Will wearing a silver cross around the neck keep a person from harm? Will it stay the hand of Satan? Superstitions about the cross arose long before Christ.
Martin Collins, reflecting on the ubiquitous symbol of 'Christendom,' namely the cross, adorning steeples and altars, worn as religious jewelry, reminds us that this symbol flourished centuries before Christ came on the scene, serving as an initial for Tam. . .
Good and evil do not mix; we cannot associate with what is wrong. The proper fear of God plays a significant role in ridding evil from our lives.
John Ritenbaugh focuses upon the encounter of Jesus with the woman of Samaria, perhaps an exemplification of the entire unconverted world, but also symbolic of a church, initially hardened, self-willed and skeptical when called out of the world, but afterw. . .
Richard Ritenbaugh, exploring the different nuances of the word "according to," in the context of the expression, "according to their works" suggests that parallel expressions "depending on," "equal to," or "in . . .
Richard Ritenbaugh, focusing on Paul's declaration that he would become all things to all men, suggests that Paul had the capability of seeing the truths of the Bible from several different cultural paradigms, namely an honor-shame continuum and a power-fe. . .
Saul's visit to the medium or which at En Dor is an anomaly from which several common misconceptions have arisen. Yet Scripture cannot be broken.
Richard Ritenbaugh, acknowledging that our culture has accumulated a large reservoir of superstitions, marvels about how many superstitions we have which revolve around the door. Which door to use on which occasions, the color of the door, the proper side . . .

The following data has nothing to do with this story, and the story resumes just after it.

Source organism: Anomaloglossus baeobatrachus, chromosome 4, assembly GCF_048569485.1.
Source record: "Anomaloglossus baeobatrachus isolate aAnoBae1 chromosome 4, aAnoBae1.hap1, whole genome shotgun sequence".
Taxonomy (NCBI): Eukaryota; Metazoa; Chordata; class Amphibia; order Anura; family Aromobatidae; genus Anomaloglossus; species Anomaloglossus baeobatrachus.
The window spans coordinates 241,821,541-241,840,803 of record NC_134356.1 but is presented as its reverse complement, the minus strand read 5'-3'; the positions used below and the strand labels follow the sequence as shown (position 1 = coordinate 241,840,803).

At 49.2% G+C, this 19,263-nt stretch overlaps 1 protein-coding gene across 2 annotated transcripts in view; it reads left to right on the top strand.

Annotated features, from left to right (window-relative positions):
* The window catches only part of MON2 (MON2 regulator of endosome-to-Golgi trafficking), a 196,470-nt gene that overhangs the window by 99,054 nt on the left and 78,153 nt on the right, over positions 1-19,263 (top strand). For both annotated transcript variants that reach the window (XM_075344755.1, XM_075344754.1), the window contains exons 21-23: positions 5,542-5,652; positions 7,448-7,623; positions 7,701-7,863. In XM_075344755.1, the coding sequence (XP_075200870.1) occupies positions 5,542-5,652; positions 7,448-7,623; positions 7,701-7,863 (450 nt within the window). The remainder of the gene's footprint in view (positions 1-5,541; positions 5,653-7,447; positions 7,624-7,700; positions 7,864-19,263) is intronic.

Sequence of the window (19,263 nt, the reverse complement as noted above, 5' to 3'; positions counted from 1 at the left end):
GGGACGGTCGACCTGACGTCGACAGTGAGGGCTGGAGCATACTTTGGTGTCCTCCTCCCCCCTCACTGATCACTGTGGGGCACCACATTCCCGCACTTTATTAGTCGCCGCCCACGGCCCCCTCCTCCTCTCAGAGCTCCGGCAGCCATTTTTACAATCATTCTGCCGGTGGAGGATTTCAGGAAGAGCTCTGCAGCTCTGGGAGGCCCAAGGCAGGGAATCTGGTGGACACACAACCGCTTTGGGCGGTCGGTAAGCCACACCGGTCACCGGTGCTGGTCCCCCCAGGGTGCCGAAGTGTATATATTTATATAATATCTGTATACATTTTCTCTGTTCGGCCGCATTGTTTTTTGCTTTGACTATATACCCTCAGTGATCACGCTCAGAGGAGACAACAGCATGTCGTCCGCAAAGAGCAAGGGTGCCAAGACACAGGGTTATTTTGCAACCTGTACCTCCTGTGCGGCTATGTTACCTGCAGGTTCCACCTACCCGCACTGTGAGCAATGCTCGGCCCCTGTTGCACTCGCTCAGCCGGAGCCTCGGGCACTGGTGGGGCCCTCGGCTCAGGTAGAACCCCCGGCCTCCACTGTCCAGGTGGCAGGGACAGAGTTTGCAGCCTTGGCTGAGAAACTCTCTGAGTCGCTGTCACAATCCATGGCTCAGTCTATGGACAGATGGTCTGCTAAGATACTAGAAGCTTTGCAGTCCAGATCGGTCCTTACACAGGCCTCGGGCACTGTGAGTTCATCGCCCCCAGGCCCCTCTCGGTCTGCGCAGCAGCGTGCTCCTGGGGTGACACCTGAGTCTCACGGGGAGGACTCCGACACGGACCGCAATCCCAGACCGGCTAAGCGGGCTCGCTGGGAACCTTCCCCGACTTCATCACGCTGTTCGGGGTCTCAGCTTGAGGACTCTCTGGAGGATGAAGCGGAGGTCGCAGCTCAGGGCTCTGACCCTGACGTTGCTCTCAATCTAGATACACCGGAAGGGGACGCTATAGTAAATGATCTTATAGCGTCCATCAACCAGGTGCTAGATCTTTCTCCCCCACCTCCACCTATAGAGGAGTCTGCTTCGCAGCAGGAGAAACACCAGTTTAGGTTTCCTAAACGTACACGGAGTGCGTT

Sin causes disease, but the person who becomes sick does not necessarily commit the sin. Because God alone can forgive sin, God alone can heal.
Jesus teaches the difference between works that cause burdens (work that profanes the Sabbath) and works that relieve burdens. The Father and Son never stop working.
Richard Ritenbaugh, reflecting on the recent solar eclipse, reminds us that in the peoples of past cultures believed that solar and lunar eclipses were omens of impending tragedy, leading to rituals to combat their influence. Although the Bible uses the im. . .
Martin Collins, allowing that expectations determine outcomes, gives the rationale for double-blind experiments. Zeal is not the hallmark for truth. Saul, before he was transformed into Paul, was an evil zealot. Public education has been promoting toleranc. . .
The name of God is important—so important that He included its proper use in His Ten Commandments. However, His emphasis is on His character, not a pronunciation.
The origins of our adversary, Satan the Devil, and his host of fallen angels or demons. God has promised us protection if we yield to and obey Him.
Based on his long friendship with God, Abraham could systematically calculate the reliability of God's promises even in the lack of visual evidence.
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